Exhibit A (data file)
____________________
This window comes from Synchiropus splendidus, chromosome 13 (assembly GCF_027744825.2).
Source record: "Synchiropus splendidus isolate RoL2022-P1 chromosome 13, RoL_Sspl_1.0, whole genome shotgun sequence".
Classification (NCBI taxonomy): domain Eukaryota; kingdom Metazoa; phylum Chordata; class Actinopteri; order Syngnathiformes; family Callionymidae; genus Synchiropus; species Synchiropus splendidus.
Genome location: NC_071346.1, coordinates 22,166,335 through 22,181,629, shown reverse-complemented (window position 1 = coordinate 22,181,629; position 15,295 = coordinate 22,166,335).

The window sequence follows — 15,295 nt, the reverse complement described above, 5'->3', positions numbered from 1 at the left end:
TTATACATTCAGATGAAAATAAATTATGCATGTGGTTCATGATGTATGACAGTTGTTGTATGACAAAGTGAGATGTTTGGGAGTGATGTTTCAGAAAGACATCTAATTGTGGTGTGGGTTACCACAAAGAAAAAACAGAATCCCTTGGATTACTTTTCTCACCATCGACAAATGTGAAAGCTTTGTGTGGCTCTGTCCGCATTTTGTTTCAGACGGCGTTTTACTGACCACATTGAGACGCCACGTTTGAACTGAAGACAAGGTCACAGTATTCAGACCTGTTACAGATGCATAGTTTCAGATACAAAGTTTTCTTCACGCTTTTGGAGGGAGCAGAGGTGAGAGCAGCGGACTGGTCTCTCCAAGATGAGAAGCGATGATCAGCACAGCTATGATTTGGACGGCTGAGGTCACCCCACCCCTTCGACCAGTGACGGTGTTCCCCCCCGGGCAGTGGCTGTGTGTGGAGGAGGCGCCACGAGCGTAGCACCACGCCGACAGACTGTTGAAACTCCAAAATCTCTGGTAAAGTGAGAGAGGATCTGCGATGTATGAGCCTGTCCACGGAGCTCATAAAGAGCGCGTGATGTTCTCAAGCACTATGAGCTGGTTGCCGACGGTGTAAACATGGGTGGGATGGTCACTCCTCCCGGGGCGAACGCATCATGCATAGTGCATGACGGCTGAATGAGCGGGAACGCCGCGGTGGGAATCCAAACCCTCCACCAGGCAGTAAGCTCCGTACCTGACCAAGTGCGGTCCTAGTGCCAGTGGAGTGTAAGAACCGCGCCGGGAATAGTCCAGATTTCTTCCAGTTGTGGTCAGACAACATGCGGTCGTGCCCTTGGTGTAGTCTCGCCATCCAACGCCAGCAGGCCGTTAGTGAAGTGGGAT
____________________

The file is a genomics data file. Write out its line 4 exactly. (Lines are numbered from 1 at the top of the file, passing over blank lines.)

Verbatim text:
Genome location: NC_071346.1, coordinates 22,166,335 through 22,181,629, shown reverse-complemented (window position 1 = coordinate 22,181,629; position 15,295 = coordinate 22,166,335).